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Pension Planning opportunities for family businesses

Simon Warne, Partner, Private Clients
Couple on beach holding hands

What is the benefit - The basics

Author: Simon Warne, Partner, Private Clients 

The idea of a pension is to save money in times of higher earnings. This allows saved funds to grow in a tax-free environment allowing the funds to be used in retirement when income and related tax is lower. Some refer to this as ‘Exempt, Exempt, Taxed’. In effect the tax point of a career’s worth of earnings is spread over a longer period. This can bring the joys of compounded investment returns as well as significant tax benefits.  For owner-managers, pensions represent a significant tax-saving opportunity.

In simple cases, an employee can make significant individual pension savings up to £40,000 per annum, deducting the gross amount from their taxable earnings in the tax year the contribution was paid. It is more efficient for National Insurance if the employer makes the payment, perhaps by way of salary sacrifice which still works for pensions.

Contribution Limitations - Annual Allowances

For most employed individuals their own contribution will be limited by affordability or their earnings.  Where a family company is involved, and there is a desire to make significant employer contributions, the main limitation is the individual’s Annual Allowance (AA) cap. When contributions exceed the limit (AA plus unused relief brought forward), there is potentially an income tax charge on the individual at their marginal rate. Therefore, pension planning should be undertaken with the benefit of expert professional advice.

Company contribution limitations

In order to be deductible against Corporation Tax for any particular accounting period, the pension contribution must be paid and incurred entirely for the purposes of the trade. This means that the whole remuneration package for directors, including pension contributions paid, must be considered.

Family companies and Small Self-Administered Pension Schemes

Operating a Small Self-Administered Pension Scheme [SSAS] gives an interesting opportunity to grow a savings fund up to a level where it can invest in businesses trading premises. Once the fund has reached critical mass, the SSAS may invest in commercial property and lease it to the trading business. There will be legal costs as the rent will need to be formalised in a lease. The rent paid will be Corporation Tax deductible in the company and will be a tax-free receipt by the pension fund. This opens the way for excellent investment returns in the pension fund. Pensions funds can even borrow for this purpose, though only to a limited extent. The pension fund growth represented by property appreciation is also Capital Gains Tax free.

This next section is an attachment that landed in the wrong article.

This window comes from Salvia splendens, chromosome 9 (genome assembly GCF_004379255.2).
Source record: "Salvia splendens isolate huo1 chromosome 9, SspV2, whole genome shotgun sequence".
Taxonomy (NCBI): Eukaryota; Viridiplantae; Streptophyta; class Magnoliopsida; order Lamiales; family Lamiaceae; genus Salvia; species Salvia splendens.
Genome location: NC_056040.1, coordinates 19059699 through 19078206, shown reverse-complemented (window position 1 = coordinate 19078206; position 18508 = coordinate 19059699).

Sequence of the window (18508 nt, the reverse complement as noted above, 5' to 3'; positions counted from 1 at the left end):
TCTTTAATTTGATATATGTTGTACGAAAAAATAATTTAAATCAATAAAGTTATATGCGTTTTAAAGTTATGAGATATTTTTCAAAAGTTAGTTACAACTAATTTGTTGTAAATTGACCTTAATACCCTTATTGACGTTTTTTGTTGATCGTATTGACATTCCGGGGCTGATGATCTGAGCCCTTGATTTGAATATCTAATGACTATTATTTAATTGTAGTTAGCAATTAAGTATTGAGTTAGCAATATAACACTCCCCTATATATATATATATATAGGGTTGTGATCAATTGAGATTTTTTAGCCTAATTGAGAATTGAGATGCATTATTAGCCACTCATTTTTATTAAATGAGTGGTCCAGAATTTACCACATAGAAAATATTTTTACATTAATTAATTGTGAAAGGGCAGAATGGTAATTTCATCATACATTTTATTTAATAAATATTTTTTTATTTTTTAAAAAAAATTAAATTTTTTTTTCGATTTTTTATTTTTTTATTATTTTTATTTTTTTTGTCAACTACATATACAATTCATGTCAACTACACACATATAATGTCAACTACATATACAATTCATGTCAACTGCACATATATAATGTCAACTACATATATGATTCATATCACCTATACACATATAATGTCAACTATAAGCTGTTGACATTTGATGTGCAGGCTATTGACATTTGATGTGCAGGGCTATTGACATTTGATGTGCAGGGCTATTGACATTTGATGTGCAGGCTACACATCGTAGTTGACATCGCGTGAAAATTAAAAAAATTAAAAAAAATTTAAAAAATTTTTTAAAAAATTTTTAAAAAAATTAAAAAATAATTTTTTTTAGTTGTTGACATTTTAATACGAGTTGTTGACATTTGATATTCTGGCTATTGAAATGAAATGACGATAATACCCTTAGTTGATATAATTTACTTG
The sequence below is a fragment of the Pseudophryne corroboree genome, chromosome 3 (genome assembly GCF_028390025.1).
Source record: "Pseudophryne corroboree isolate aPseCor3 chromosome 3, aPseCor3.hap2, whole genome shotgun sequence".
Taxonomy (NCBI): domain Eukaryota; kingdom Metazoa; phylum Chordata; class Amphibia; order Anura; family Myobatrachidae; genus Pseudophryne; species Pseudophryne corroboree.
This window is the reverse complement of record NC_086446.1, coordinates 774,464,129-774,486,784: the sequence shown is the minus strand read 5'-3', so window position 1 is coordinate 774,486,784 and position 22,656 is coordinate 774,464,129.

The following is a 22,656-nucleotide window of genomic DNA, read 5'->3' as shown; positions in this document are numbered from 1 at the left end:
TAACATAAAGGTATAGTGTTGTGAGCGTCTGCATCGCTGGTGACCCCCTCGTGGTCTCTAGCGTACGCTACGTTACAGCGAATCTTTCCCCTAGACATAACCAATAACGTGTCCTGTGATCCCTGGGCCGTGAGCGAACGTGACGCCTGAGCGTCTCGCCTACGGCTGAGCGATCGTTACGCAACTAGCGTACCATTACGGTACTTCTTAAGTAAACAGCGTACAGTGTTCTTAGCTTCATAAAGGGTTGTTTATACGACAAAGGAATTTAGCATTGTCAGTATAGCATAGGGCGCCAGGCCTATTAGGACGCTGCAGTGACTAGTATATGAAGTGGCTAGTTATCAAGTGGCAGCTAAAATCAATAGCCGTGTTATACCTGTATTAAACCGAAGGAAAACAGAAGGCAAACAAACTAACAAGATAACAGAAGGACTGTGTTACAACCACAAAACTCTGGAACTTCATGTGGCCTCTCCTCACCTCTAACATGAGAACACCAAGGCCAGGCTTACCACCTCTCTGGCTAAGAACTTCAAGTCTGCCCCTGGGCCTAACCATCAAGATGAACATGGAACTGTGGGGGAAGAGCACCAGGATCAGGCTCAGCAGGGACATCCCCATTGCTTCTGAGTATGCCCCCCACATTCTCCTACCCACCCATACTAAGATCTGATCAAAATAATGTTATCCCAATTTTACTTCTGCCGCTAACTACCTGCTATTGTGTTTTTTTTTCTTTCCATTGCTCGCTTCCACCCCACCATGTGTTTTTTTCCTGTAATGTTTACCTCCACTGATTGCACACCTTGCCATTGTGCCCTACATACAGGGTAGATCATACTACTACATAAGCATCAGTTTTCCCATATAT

Any purchases of trading property are chargeable to Stamp Duty Land Tax. If the acquisition is from the owner or the trading company, it must be at market value and there may be Capital Gains Tax to pay on the sale to the pension fund.

Depending on the number of members, building to a substantial sum sufficient to make a property investment is a medium-term strategy from a standing start.

Pension fund Limitations - Individual Lifetime Allowance

When considering pensions, every individual has an upper amount of pension value which attracts tax relief. If an individual’s savings top this amount there are additional taxes (Lifetime Allowance Charge) which apply to the ‘excess capital’ when funds are withdrawn. These additional charges are generally considered harsh and are to be avoided. The lifetime allowance for 2021/22 has been frozen at £1,073,100 where it is expected to remain until 2025/26. Those who expect to reach this limit, including expected future growth to the target retirement date, will need consider suspending contributions and look at other savings such as ISA.

and lastly... Inheritance Tax

The main reason for pension savings is to provide income in retirement. However, pension funds can have an important alternative role in life assurance and wealth planning. A pension fund held in trust does not form part of a person's estate and may therefore be considered an Inheritance Tax (IHT) advantaged asset.

Some individuals see their IHT analysis transformed on a successful business exit. They may find they become ‘capital rich’ overnight with no requirement to ever draw all their pension. In these circumstances individuals might consider the pension death benefits which can effectively be passed free of IHT by a process of ‘expression of preference’. This method allows unused drawdown funds to be passed to a wide range of individuals beyond dependents.

For more information on the topics addressed in this article or to discuss your specific circumstances, please get in touch with Simon Warne or your usual Crowe contact.

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Simon Warne
Simon Warne
Partner, Private Clients